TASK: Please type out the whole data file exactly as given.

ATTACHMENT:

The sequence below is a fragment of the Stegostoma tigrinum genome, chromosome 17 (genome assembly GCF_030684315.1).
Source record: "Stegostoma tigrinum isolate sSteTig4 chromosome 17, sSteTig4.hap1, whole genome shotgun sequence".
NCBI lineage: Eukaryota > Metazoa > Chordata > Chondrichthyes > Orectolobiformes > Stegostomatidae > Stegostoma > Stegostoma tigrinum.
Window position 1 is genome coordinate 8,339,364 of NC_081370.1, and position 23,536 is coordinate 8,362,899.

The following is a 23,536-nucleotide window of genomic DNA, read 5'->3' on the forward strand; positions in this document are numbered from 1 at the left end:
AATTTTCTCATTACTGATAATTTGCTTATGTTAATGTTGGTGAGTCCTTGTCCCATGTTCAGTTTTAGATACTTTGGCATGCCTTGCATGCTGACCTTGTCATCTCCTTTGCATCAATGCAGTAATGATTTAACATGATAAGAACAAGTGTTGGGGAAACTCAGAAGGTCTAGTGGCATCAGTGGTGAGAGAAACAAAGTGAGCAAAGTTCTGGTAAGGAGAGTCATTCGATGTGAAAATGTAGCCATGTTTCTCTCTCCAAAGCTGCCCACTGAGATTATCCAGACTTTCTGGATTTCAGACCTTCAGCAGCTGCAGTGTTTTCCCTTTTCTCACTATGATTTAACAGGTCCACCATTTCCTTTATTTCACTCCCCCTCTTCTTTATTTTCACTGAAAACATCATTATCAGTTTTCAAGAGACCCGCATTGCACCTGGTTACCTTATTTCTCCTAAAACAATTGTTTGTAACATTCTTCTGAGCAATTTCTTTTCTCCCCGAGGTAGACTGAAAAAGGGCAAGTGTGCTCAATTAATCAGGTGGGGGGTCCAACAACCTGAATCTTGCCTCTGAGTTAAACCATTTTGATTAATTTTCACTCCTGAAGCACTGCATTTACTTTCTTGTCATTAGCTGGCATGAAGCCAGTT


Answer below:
The sequence below is a fragment of the Stegostoma tigrinum genome, chromosome 17 (genome assembly GCF_030684315.1).
Source record: "Stegostoma tigrinum isolate sSteTig4 chromosome 17, sSteTig4.hap1, whole genome shotgun sequence".
NCBI lineage: Eukaryota > Metazoa > Chordata > Chondrichthyes > Orectolobiformes > Stegostomatidae > Stegostoma > Stegostoma tigrinum.
Window position 1 is genome coordinate 8,339,364 of NC_081370.1, and position 23,536 is coordinate 8,362,899.

The following is a 23,536-nucleotide window of genomic DNA, read 5'->3' on the forward strand; positions in this document are numbered from 1 at the left end:
AATTTTCTCATTACTGATAATTTGCTTATGTTAATGTTGGTGAGTCCTTGTCCCATGTTCAGTTTTAGATACTTTGGCATGCCTTGCATGCTGACCTTGTCATCTCCTTTGCATCAATGCAGTAATGATTTAACATGATAAGAACAAGTGTTGGGGAAACTCAGAAGGTCTAGTGGCATCAGTGGTGAGAGAAACAAAGTGAGCAAAGTTCTGGTAAGGAGAGTCATTCGATGTGAAAATGTAGCCATGTTTCTCTCTCCAAAGCTGCCCACTGAGATTATCCAGACTTTCTGGATTTCAGACCTTCAGCAGCTGCAGTGTTTTCCCTTTTCTCACTATGATTTAACAGGTCCACCATTTCCTTTATTTCACTCCCCCTCTTCTTTATTTTCACTGAAAACATCATTATCAGTTTTCAAGAGACCCGCATTGCACCTGGTTACCTTATTTCTCCTAAAACAATTGTTTGTAACATTCTTCTGAGCAATTTCTTTTCTCCCCGAGGTAGACTGAAAAAGGGCAAGTGTGCTCAATTAATCAGGTGGGGGGTCCAACAACCTGAATCTTGCCTCTGAGTTAAACCATTTTGATTAATTTTCACTCCTGAAGCACTGCATTTACTTTCTTGTCATTAGCTGGCATGAAGCCAGTT